Next, simply plug in the column value in row two, again only taking about one minute tops. Then finally creating the actual VLOOKUP() formula. And as long as you set it up properly, you can copy this same formula over the entire sheet and just let Excel pull in all the values. When I came across this little trick it saved me unknown amounts of what was once wasted time.
If you have ever wanted to create a dashboard within Excel you know that real estate on the screen is very valuable. Also you should know a picture can convey what the data is stating so much better than giving the actual values. So you would probably prefer to have charts rather than data. With this combination of concerns, it can be a challenge to get the charts you would like displayed on a single dashboard. What if I told you that those charts could dynamically change by giving the user a scroll bar to interact with the data as they choose? This is exactly what I’m going to explain here. This does take a little bit to set up, so I will go through this a step at a time.
Just to give a little recap of how this all works, we are creating named ranges that dynamically change based on the current value of the scroll bar. Then we are taking these dynamically changing ranges and using them as the data and axis value within the chart. By taking advantage of this you can have a single scrollbar drive multiple charts at the same time, so that all the data being viewed is from the same date range. I have provided a spreadsheet named ScrollingChart.xlsx as a download that has this specific tip created within it. This was something that took me several attempts in order to pull everything together properly, and it can be confusing at times. So I felt it was important to give a sample for you to dig through and try out.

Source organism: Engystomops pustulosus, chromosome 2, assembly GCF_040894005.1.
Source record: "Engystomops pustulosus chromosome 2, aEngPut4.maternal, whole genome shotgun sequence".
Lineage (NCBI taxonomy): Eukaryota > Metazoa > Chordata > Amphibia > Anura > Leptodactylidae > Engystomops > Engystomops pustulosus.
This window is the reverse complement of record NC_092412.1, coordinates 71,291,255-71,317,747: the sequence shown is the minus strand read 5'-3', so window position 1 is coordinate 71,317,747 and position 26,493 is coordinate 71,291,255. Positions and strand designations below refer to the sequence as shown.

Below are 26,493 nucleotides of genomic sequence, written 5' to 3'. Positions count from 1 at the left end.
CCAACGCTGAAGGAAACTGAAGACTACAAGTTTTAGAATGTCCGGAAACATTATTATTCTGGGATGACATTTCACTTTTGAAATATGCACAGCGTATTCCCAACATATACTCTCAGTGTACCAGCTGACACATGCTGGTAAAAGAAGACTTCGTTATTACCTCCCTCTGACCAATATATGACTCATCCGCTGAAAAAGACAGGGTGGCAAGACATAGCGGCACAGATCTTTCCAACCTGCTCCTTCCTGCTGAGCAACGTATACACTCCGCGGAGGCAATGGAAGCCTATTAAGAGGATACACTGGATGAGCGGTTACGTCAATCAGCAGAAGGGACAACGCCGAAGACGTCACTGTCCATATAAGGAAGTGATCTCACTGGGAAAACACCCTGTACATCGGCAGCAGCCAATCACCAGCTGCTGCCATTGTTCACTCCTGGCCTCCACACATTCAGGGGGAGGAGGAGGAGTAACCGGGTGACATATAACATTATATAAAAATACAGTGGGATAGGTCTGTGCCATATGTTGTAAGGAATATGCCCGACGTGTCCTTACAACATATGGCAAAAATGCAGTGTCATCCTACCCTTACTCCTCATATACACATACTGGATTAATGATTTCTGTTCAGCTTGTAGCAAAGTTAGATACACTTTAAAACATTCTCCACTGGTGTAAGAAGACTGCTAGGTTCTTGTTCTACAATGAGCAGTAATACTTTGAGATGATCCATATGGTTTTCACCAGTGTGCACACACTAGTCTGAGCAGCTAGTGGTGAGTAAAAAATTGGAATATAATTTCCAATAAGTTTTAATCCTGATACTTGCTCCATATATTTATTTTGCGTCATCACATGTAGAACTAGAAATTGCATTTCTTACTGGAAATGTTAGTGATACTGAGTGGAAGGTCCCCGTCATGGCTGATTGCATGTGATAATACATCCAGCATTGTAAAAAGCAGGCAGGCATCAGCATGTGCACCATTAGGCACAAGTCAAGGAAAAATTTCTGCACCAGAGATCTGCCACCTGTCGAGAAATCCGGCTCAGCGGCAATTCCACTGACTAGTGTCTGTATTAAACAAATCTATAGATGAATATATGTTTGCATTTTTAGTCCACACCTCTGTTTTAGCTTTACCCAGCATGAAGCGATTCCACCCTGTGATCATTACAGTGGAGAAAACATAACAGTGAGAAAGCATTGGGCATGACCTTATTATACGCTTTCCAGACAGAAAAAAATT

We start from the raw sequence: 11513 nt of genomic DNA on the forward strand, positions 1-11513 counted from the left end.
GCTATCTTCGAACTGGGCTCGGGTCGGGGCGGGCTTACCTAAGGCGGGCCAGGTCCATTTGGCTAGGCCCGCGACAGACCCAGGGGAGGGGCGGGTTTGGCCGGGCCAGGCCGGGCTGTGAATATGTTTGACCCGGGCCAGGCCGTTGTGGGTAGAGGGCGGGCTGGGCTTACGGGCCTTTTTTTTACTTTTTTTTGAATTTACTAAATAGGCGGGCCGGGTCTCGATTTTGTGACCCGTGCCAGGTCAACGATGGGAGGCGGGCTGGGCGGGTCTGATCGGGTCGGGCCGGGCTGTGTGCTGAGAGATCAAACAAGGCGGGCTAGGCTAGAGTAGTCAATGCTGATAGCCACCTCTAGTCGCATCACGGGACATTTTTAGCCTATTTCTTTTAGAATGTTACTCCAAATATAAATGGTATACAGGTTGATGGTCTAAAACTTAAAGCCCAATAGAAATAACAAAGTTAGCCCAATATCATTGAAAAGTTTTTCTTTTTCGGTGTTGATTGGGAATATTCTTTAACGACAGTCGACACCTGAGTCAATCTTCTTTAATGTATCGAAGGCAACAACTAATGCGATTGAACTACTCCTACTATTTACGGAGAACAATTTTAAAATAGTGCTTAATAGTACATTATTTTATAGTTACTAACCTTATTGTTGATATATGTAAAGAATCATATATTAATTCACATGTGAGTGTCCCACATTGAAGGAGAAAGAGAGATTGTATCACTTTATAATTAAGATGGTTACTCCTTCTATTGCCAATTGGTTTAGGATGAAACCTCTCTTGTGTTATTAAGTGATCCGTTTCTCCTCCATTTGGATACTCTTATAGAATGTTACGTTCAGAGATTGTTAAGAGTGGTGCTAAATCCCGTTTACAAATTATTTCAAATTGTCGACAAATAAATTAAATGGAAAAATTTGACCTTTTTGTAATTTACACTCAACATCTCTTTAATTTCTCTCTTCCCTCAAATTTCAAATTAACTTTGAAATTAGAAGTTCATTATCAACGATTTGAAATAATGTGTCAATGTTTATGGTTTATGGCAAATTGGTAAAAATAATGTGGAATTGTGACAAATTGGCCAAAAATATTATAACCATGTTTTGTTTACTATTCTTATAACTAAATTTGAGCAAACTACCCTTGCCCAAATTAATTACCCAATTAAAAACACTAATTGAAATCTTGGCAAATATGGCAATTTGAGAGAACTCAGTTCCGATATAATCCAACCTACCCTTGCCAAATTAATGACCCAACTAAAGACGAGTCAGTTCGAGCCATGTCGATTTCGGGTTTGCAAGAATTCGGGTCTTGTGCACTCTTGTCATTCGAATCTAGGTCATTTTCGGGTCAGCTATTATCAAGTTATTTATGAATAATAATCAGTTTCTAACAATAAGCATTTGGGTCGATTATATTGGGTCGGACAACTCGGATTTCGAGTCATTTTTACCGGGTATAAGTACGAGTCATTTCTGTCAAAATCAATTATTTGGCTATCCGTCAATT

There have been times when I created spreadsheets that required the user to input data or allowed the user to input data to retrieve information. In those cases, I knew what format the data should be entered, but how would the user know this? By using Excel’s Data Validation you can do just this, and at the same time stop the user from entering any data in the incorrect format. Simply select the cells you wish to apply the validation to, and then on the Data ribbon, click on Data Validation. This will open a new window with three tabs to enter data into as shown below.
I touched very briefly on customizing a chart above, but I want to point out a somewhat new type of chart within Excel. This was introduced with Excel 2010 and is quite easy to create and use. Excel calls them Sparkline charts but I have seen them called micro-charts in other places. A Sparkline chart is basically a chart that fits within a single cell as shown below. They are quite easy to create as you can create one with three simple steps.